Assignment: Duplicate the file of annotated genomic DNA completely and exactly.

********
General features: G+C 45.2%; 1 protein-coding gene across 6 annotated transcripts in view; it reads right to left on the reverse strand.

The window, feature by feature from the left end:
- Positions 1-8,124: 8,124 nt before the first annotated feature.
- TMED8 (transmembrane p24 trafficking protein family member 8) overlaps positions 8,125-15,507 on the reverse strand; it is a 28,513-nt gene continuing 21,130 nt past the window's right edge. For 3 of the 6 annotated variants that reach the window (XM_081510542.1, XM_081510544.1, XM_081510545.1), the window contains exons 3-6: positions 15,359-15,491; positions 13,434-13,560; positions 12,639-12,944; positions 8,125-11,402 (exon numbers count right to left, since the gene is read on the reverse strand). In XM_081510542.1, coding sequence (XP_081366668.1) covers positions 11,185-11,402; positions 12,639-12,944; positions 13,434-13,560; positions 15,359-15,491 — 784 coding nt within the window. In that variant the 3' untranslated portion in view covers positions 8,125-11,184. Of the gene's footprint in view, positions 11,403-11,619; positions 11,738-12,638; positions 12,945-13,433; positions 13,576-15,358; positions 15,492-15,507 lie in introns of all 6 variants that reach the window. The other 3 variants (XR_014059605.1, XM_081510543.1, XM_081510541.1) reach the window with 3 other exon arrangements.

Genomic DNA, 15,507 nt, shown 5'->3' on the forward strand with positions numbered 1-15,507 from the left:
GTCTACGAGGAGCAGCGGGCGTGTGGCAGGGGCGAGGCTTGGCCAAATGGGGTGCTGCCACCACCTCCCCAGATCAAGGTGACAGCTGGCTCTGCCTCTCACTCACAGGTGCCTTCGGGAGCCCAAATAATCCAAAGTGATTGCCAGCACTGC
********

General features: G+C 45.2%; 1 protein-coding gene across 6 annotated transcripts in view; it reads right to left on the reverse strand.

The window, feature by feature from the left end:
- Positions 1-8,124: 8,124 nt before the first annotated feature.
- TMED8 (transmembrane p24 trafficking protein family member 8) overlaps positions 8,125-15,507 on the reverse strand; it is a 28,513-nt gene continuing 21,130 nt past the window's right edge. For 3 of the 6 annotated variants that reach the window (XM_081510542.1, XM_081510544.1, XM_081510545.1), the window contains exons 3-6: positions 15,359-15,491; positions 13,434-13,560; positions 12,639-12,944; positions 8,125-11,402 (exon numbers count right to left, since the gene is read on the reverse strand). In XM_081510542.1, coding sequence (XP_081366668.1) covers positions 11,185-11,402; positions 12,639-12,944; positions 13,434-13,560; positions 15,359-15,491 — 784 coding nt within the window. In that variant the 3' untranslated portion in view covers positions 8,125-11,184. Of the gene's footprint in view, positions 11,403-11,619; positions 11,738-12,638; positions 12,945-13,433; positions 13,576-15,358; positions 15,492-15,507 lie in introns of all 6 variants that reach the window. The other 3 variants (XR_014059605.1, XM_081510543.1, XM_081510541.1) reach the window with 3 other exon arrangements.

Genomic DNA, 15,507 nt, shown 5'->3' on the forward strand with positions numbered 1-15,507 from the left:
GTCTACGAGGAGCAGCGGGCGTGTGGCAGGGGCGAGGCTTGGCCAAATGGGGTGCTGCCACCACCTCCCCAGATCAAGGTGACAGCTGGCTCTGCCTCTCACTCACAGGTGCCTTCGGGAGCCCAAATAATCCAAAGTGATTGCCAGCACTGC